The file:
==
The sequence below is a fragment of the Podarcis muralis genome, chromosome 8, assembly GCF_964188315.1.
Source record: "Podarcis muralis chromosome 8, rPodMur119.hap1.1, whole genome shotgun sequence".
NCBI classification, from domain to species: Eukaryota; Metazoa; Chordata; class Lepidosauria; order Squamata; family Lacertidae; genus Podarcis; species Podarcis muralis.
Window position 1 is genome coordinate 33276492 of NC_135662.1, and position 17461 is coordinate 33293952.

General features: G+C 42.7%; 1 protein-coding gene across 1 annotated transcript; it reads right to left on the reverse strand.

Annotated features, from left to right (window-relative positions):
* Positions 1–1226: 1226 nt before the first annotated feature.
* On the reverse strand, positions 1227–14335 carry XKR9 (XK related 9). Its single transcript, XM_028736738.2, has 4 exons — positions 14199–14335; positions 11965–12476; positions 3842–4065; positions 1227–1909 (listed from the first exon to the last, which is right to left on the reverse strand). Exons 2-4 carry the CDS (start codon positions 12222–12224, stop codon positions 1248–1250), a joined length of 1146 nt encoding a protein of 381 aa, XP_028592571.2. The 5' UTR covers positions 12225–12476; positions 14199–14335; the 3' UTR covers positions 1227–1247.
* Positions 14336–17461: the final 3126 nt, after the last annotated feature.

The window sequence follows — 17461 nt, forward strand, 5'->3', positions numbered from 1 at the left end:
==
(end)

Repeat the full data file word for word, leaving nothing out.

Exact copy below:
The sequence below is a fragment of the Podarcis muralis genome, chromosome 8, assembly GCF_964188315.1.
Source record: "Podarcis muralis chromosome 8, rPodMur119.hap1.1, whole genome shotgun sequence".
NCBI classification, from domain to species: Eukaryota; Metazoa; Chordata; class Lepidosauria; order Squamata; family Lacertidae; genus Podarcis; species Podarcis muralis.
Window position 1 is genome coordinate 33276492 of NC_135662.1, and position 17461 is coordinate 33293952.

General features: G+C 42.7%; 1 protein-coding gene across 1 annotated transcript; it reads right to left on the reverse strand.

Annotated features, from left to right (window-relative positions):
* Positions 1–1226: 1226 nt before the first annotated feature.
* On the reverse strand, positions 1227–14335 carry XKR9 (XK related 9). Its single transcript, XM_028736738.2, has 4 exons — positions 14199–14335; positions 11965–12476; positions 3842–4065; positions 1227–1909 (listed from the first exon to the last, which is right to left on the reverse strand). Exons 2-4 carry the CDS (start codon positions 12222–12224, stop codon positions 1248–1250), a joined length of 1146 nt encoding a protein of 381 aa, XP_028592571.2. The 5' UTR covers positions 12225–12476; positions 14199–14335; the 3' UTR covers positions 1227–1247.
* Positions 14336–17461: the final 3126 nt, after the last annotated feature.

The window sequence follows — 17461 nt, forward strand, 5'->3', positions numbered from 1 at the left end: